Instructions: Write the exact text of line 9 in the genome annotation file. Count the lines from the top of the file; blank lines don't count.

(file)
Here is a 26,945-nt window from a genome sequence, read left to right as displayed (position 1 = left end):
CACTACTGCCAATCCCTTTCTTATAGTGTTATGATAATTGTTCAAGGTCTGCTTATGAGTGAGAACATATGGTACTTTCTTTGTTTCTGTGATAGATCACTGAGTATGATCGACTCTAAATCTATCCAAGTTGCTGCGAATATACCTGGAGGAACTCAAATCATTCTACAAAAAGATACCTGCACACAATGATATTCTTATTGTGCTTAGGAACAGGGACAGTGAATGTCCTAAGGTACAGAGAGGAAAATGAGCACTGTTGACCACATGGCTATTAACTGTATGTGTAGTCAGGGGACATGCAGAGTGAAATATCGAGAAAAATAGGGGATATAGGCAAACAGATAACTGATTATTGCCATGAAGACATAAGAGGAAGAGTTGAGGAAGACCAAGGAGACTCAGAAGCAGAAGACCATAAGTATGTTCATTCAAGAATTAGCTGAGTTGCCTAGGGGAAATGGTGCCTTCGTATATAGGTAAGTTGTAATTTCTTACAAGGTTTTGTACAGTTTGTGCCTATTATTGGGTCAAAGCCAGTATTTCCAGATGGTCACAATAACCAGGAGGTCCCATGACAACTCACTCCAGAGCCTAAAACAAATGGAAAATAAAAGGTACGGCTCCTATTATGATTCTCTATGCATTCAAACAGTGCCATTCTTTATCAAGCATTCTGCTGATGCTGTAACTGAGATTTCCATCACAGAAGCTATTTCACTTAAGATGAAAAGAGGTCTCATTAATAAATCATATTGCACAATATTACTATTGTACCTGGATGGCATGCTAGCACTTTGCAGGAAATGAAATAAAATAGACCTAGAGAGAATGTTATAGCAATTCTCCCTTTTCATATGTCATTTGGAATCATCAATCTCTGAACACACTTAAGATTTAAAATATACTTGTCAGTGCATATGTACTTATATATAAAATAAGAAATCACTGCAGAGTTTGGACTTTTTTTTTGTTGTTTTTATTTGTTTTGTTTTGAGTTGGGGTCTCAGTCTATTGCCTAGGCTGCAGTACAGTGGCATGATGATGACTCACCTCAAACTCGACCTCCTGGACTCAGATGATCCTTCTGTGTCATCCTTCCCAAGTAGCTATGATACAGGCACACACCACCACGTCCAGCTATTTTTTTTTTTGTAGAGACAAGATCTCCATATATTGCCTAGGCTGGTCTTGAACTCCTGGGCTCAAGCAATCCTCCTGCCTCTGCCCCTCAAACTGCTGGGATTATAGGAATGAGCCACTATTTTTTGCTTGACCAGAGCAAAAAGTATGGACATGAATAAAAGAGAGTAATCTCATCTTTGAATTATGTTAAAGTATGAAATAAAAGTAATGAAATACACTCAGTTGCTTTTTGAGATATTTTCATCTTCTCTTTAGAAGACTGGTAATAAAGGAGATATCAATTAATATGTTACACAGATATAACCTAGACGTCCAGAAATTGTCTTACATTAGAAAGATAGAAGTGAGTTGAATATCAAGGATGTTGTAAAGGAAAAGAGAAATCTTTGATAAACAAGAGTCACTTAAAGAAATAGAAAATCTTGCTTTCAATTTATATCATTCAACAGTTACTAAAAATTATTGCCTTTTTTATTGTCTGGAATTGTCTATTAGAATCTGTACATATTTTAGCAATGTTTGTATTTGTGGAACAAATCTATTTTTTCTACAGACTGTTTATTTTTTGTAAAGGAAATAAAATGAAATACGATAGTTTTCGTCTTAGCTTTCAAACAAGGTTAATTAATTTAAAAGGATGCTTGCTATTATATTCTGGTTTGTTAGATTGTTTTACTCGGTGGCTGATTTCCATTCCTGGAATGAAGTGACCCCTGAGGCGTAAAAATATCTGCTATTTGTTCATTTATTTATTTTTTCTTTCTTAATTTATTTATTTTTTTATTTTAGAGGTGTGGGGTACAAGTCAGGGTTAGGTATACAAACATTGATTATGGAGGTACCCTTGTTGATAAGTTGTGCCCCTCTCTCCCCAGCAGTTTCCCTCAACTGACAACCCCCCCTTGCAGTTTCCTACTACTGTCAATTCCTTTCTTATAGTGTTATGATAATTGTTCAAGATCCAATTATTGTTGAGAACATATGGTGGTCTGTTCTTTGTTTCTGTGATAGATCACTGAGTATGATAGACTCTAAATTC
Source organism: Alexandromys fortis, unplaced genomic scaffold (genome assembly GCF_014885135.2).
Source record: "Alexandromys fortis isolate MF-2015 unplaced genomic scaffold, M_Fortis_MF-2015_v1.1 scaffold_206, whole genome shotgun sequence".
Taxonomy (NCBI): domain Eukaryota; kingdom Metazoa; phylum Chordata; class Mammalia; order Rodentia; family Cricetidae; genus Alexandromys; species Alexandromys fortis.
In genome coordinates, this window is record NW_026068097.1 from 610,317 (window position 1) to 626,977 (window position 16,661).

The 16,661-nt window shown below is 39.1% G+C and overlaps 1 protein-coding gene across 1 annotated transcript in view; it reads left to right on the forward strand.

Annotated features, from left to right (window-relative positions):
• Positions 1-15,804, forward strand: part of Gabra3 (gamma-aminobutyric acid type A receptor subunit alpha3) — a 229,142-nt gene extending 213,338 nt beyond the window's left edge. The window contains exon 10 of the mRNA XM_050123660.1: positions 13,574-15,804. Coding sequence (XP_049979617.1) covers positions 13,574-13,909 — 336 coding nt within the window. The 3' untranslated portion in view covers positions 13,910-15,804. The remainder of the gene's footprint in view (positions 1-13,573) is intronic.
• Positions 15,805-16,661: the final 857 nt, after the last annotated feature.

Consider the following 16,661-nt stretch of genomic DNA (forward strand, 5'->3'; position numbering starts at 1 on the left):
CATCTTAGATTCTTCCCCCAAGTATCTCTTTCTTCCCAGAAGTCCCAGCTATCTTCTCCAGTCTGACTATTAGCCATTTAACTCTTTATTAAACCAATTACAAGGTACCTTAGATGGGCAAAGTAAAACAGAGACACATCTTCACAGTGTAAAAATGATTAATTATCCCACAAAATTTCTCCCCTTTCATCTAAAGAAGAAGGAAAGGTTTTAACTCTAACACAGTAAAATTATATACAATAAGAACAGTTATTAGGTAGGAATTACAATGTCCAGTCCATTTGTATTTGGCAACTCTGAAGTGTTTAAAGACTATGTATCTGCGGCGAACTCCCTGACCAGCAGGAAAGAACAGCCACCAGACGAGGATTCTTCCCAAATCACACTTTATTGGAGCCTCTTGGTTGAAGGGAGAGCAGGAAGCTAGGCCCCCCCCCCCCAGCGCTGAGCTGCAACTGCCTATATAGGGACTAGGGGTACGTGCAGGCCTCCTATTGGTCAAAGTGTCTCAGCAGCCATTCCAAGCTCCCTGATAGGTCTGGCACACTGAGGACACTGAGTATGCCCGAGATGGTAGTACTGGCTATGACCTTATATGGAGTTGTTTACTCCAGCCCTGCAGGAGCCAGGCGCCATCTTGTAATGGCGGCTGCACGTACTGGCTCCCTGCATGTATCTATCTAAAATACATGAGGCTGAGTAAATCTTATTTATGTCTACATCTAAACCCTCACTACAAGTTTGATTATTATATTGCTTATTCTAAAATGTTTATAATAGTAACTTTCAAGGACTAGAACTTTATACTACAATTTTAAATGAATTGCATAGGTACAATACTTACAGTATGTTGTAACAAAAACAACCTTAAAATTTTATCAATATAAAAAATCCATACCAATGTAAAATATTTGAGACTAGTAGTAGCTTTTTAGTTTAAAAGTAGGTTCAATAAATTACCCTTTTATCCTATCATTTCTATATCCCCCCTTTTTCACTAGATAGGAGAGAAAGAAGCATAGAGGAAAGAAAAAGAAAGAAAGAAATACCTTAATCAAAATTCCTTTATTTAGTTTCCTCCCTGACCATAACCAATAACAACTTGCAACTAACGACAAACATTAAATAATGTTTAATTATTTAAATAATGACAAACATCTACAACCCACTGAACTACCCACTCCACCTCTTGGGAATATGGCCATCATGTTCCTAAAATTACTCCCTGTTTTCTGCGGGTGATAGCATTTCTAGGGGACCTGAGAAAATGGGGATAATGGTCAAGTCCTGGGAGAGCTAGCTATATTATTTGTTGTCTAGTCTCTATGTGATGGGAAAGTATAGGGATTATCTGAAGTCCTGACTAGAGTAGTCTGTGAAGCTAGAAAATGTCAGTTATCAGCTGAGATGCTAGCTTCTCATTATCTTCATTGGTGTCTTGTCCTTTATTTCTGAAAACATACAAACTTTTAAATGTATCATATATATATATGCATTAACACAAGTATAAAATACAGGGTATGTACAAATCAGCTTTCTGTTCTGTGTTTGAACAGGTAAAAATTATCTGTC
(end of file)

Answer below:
• Positions 1-15,804, forward strand: part of Gabra3 (gamma-aminobutyric acid type A receptor subunit alpha3) — a 229,142-nt gene extending 213,338 nt beyond the window's left edge. The window contains exon 10 of the mRNA XM_050123660.1: positions 13,574-15,804. Coding sequence (XP_049979617.1) covers positions 13,574-13,909 — 336 coding nt within the window. The 3' untranslated portion in view covers positions 13,910-15,804. The remainder of the gene's footprint in view (positions 1-13,573) is intronic.